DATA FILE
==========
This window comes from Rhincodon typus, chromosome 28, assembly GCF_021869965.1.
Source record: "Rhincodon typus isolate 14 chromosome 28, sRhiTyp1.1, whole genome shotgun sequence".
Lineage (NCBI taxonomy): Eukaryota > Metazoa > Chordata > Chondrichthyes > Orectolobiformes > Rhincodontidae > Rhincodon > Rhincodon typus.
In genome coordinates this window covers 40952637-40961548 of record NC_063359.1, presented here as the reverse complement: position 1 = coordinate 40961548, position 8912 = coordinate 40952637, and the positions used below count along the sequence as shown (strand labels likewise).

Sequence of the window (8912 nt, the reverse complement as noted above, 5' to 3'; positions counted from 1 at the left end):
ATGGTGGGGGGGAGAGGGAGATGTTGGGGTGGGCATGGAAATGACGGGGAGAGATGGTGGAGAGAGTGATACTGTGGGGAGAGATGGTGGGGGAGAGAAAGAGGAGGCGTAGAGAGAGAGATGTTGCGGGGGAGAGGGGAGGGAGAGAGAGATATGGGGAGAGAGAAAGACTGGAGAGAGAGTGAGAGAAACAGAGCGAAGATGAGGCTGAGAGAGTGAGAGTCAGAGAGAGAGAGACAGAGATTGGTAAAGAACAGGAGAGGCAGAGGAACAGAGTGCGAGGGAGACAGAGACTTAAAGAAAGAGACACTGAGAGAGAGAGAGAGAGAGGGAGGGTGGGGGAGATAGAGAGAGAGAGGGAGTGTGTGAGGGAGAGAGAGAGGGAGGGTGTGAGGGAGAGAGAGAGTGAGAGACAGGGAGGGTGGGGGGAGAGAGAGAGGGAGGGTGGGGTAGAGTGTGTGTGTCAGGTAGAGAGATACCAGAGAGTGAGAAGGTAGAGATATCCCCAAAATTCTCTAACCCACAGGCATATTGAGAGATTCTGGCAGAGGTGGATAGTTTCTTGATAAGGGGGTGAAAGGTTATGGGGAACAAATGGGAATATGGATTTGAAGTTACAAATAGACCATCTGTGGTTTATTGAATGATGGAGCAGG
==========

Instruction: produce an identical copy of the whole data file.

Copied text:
This window comes from Rhincodon typus, chromosome 28, assembly GCF_021869965.1.
Source record: "Rhincodon typus isolate 14 chromosome 28, sRhiTyp1.1, whole genome shotgun sequence".
Lineage (NCBI taxonomy): Eukaryota > Metazoa > Chordata > Chondrichthyes > Orectolobiformes > Rhincodontidae > Rhincodon > Rhincodon typus.
In genome coordinates this window covers 40952637-40961548 of record NC_063359.1, presented here as the reverse complement: position 1 = coordinate 40961548, position 8912 = coordinate 40952637, and the positions used below count along the sequence as shown (strand labels likewise).

Sequence of the window (8912 nt, the reverse complement as noted above, 5' to 3'; positions counted from 1 at the left end):
ATGGTGGGGGGGAGAGGGAGATGTTGGGGTGGGCATGGAAATGACGGGGAGAGATGGTGGAGAGAGTGATACTGTGGGGAGAGATGGTGGGGGAGAGAAAGAGGAGGCGTAGAGAGAGAGATGTTGCGGGGGAGAGGGGAGGGAGAGAGAGATATGGGGAGAGAGAAAGACTGGAGAGAGAGTGAGAGAAACAGAGCGAAGATGAGGCTGAGAGAGTGAGAGTCAGAGAGAGAGAGACAGAGATTGGTAAAGAACAGGAGAGGCAGAGGAACAGAGTGCGAGGGAGACAGAGACTTAAAGAAAGAGACACTGAGAGAGAGAGAGAGAGAGGGAGGGTGGGGGAGATAGAGAGAGAGAGGGAGTGTGTGAGGGAGAGAGAGAGGGAGGGTGTGAGGGAGAGAGAGAGTGAGAGACAGGGAGGGTGGGGGGAGAGAGAGAGGGAGGGTGGGGTAGAGTGTGTGTGTCAGGTAGAGAGATACCAGAGAGTGAGAAGGTAGAGATATCCCCAAAATTCTCTAACCCACAGGCATATTGAGAGATTCTGGCAGAGGTGGATAGTTTCTTGATAAGGGGGTGAAAGGTTATGGGGAACAAATGGGAATATGGATTTGAAGTTACAAATAGACCATCTGTGGTTTATTGAATGATGGAGCAGG